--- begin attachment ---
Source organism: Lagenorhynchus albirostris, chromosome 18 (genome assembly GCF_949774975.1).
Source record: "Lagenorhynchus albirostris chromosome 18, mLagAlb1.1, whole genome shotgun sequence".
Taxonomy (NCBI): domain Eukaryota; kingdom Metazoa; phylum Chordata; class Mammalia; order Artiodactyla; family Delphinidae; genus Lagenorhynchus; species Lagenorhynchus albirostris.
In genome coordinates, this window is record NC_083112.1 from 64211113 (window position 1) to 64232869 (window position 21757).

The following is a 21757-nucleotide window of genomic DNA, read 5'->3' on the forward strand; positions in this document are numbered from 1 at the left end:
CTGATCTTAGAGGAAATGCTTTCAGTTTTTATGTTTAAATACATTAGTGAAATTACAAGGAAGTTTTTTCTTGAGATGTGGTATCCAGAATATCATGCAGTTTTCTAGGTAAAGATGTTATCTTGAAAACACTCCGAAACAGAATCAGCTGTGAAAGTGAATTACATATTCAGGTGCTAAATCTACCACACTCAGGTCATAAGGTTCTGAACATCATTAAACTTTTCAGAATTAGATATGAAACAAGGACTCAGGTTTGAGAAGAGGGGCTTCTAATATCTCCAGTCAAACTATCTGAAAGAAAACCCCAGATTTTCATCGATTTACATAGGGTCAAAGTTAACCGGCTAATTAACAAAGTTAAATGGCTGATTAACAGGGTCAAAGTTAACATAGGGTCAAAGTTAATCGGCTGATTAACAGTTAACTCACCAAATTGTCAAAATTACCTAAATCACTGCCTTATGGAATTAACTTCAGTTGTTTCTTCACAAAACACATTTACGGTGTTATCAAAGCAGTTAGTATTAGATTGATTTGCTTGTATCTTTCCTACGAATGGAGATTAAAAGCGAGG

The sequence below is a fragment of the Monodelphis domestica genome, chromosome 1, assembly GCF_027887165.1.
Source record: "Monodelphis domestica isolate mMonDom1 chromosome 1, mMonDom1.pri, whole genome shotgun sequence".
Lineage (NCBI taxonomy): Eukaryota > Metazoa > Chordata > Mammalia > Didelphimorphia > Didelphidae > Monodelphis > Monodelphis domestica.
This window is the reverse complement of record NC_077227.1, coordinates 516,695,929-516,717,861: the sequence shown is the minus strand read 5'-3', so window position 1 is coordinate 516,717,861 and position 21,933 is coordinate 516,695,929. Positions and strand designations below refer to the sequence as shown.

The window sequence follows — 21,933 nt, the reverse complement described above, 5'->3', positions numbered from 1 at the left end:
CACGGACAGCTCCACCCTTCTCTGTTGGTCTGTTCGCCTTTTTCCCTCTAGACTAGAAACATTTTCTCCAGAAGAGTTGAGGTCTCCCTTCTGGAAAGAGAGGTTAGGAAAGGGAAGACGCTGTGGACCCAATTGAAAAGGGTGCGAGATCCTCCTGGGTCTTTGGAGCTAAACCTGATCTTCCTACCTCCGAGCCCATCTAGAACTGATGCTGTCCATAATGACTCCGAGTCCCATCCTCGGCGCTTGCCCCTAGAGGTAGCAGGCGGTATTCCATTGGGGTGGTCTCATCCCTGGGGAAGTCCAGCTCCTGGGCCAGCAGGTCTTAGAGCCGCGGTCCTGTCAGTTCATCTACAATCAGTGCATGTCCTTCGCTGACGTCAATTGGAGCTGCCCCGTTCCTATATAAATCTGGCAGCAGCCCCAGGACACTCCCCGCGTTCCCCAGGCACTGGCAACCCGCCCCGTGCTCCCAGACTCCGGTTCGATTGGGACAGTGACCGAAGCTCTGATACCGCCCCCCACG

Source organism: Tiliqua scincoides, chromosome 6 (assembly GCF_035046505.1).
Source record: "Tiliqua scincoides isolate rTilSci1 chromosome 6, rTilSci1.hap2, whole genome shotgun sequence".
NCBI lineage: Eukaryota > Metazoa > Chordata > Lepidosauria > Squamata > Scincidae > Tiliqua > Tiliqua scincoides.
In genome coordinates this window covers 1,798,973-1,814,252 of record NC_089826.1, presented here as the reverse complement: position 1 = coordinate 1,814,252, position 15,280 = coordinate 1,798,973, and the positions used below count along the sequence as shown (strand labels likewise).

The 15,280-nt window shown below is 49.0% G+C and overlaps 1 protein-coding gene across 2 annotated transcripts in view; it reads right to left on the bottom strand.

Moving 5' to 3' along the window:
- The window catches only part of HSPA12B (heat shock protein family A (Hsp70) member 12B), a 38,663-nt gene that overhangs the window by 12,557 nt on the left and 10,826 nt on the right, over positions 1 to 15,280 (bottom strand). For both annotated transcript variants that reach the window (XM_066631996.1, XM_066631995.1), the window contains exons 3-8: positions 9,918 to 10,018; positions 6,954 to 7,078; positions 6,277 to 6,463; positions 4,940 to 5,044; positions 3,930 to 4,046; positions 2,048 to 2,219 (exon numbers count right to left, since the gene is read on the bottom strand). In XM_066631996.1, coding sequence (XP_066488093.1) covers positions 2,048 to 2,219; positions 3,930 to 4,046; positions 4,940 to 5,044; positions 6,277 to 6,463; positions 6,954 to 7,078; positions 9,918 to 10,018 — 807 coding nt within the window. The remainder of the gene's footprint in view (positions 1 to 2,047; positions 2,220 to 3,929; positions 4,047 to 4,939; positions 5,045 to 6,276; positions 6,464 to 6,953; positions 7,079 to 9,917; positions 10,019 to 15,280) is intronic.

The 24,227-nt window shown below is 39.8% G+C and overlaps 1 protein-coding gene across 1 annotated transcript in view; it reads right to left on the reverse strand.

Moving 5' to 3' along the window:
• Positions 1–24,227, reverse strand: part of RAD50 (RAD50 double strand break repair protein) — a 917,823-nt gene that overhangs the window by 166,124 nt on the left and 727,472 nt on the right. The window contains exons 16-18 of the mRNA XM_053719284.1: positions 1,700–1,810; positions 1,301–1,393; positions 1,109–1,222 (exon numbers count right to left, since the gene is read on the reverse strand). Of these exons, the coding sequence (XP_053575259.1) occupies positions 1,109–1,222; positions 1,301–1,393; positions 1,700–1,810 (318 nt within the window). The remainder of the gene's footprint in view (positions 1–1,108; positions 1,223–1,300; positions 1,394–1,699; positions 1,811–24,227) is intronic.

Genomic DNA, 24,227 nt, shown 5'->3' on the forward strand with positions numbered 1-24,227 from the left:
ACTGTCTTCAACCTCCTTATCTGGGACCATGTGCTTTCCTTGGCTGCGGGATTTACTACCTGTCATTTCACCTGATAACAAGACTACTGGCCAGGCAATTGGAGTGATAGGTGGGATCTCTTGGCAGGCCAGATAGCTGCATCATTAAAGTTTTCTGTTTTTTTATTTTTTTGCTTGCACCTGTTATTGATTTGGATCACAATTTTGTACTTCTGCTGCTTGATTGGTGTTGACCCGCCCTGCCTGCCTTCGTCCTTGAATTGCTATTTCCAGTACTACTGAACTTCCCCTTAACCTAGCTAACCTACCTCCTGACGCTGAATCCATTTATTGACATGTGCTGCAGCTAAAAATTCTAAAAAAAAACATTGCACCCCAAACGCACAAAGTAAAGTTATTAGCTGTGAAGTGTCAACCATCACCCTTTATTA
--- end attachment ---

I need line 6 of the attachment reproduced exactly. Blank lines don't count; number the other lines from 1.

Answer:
CTGATCTTAGAGGAAATGCTTTCAGTTTTTATGTTTAAATACATTAGTGAAATTACAAGGAAGTTTTTTCTTGAGATGTGGTATCCAGAATATCATGCAGTTTTCTAGGTAAAGATGTTATCTTGAAAACACTCCGAAACAGAATCAGCTGTGAAAGTGAATTACATATTCAGGTGCTAAATCTACCACACTCAGGTCATAAGGTTCTGAACATCATTAAACTTTTCAGAATTAGATATGAAACAAGGACTCAGGTTTGAGAAGAGGGGCTTCTAATATCTCCAGTCAAACTATCTGAAAGAAAACCCCAGATTTTCATCGATTTACATAGGGTCAAAGTTAACCGGCTAATTAACAAAGTTAAATGGCTGATTAACAGGGTCAAAGTTAACATAGGGTCAAAGTTAATCGGCTGATTAACAGTTAACTCACCAAATTGTCAAAATTACCTAAATCACTGCCTTATGGAATTAACTTCAGTTGTTTCTTCACAAAACACATTTACGGTGTTATCAAAGCAGTTAGTATTAGATTGATTTGCTTGTATCTTTCCTACGAATGGAGATTAAAAGCGAGG